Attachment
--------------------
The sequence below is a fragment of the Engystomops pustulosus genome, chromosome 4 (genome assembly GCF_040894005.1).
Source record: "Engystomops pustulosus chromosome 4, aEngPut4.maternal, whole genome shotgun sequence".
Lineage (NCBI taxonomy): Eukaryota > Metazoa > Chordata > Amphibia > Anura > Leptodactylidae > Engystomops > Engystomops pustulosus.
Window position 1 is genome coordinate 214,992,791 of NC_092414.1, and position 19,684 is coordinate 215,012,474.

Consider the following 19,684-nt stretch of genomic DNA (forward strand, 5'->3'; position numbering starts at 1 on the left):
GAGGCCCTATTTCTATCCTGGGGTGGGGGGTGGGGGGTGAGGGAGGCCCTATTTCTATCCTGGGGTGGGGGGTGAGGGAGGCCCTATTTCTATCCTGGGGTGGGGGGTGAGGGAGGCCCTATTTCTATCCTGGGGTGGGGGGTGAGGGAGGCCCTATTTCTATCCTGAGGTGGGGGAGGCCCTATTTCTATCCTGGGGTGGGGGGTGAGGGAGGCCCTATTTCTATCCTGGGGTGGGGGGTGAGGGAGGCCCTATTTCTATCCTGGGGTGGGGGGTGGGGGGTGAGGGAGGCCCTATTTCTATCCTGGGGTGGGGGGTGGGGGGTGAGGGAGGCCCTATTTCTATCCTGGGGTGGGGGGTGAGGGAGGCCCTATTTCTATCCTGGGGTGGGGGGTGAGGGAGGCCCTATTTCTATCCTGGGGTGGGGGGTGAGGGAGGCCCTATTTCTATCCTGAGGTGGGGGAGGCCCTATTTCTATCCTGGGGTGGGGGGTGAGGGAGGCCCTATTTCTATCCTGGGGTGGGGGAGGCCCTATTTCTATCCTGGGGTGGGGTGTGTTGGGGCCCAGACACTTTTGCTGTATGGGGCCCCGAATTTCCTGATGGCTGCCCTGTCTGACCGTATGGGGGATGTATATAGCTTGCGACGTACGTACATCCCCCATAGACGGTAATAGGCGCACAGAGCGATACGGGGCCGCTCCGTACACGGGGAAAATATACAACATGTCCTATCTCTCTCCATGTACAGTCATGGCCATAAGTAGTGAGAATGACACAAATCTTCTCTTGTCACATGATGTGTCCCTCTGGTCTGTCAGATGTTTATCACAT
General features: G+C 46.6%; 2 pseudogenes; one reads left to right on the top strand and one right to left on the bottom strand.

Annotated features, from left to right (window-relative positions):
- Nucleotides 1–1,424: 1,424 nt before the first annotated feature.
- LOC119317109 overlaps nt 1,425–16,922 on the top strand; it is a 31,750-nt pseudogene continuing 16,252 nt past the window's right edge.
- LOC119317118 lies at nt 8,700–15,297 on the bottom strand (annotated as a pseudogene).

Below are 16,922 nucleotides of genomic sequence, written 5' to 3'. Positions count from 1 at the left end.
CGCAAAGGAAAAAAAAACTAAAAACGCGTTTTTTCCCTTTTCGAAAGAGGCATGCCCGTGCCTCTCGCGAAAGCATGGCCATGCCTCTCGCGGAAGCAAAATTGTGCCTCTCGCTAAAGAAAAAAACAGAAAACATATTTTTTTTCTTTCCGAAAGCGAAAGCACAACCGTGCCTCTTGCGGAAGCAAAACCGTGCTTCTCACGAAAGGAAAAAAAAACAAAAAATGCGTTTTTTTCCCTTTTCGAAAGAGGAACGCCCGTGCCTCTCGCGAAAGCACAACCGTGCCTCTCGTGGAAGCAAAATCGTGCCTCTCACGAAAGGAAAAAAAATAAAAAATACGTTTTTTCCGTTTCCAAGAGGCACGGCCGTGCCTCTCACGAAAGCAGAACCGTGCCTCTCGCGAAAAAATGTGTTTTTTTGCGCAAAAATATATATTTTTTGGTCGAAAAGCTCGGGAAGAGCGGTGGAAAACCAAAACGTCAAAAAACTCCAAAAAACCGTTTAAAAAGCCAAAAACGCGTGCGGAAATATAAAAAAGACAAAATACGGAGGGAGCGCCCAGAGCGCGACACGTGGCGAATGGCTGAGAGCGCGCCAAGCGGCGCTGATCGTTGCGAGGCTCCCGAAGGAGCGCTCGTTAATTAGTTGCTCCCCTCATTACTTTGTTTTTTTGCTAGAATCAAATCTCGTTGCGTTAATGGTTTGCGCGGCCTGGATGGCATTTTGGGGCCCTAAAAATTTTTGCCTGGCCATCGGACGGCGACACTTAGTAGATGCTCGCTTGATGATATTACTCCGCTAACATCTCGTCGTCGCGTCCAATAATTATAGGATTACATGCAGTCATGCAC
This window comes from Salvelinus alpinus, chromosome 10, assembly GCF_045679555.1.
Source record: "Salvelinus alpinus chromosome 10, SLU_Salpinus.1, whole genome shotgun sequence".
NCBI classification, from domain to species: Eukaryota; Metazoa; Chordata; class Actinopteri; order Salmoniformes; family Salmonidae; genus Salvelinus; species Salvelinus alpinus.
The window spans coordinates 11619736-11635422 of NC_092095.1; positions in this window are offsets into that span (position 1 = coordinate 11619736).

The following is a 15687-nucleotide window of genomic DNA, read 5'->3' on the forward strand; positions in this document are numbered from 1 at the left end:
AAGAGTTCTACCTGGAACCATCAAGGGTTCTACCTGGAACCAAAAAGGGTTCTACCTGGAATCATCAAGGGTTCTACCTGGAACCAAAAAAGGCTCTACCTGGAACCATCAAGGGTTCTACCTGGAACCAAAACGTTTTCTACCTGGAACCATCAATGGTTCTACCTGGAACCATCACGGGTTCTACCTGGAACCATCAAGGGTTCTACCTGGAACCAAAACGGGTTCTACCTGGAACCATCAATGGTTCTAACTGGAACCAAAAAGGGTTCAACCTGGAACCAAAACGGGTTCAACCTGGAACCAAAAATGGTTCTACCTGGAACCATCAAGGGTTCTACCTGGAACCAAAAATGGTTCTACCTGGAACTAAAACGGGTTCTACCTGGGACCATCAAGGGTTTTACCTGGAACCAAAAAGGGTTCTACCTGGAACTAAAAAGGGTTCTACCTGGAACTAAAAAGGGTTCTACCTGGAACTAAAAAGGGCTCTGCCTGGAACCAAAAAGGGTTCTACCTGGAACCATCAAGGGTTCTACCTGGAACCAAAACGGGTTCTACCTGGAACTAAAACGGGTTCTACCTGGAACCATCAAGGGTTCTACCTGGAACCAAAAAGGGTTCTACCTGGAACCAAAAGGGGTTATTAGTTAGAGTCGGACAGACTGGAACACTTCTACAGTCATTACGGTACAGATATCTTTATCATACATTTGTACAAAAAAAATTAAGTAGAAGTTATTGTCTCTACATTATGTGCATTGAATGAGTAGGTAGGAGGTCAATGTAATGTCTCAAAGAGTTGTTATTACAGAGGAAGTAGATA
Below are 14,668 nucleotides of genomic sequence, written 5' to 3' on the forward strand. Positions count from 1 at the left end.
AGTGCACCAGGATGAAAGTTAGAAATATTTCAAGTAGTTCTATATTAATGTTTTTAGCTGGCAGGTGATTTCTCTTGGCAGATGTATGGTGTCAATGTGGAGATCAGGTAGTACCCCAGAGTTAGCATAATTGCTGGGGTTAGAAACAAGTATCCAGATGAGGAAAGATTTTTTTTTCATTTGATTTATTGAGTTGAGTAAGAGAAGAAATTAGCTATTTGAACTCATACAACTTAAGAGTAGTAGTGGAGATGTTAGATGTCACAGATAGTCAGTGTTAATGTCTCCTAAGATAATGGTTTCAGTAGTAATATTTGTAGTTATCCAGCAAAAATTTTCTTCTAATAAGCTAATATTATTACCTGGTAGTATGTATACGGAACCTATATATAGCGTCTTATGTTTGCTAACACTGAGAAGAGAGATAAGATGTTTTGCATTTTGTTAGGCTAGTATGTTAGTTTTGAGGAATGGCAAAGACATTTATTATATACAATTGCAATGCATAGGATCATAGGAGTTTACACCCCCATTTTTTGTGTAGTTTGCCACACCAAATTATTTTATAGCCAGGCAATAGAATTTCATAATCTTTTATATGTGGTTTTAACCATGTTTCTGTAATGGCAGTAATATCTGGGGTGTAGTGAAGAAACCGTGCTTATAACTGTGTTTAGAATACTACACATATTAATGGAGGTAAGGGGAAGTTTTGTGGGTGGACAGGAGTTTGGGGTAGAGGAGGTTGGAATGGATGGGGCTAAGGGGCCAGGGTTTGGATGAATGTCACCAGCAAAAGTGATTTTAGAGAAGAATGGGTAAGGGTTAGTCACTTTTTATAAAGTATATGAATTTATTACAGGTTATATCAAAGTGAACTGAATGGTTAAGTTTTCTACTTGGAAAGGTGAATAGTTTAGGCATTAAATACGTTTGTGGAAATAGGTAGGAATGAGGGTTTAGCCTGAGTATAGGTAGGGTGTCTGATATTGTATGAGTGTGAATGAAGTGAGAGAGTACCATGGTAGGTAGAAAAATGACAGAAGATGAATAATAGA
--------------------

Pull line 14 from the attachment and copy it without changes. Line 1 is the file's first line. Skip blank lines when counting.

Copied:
This window comes from Salvelinus alpinus, chromosome 10, assembly GCF_045679555.1.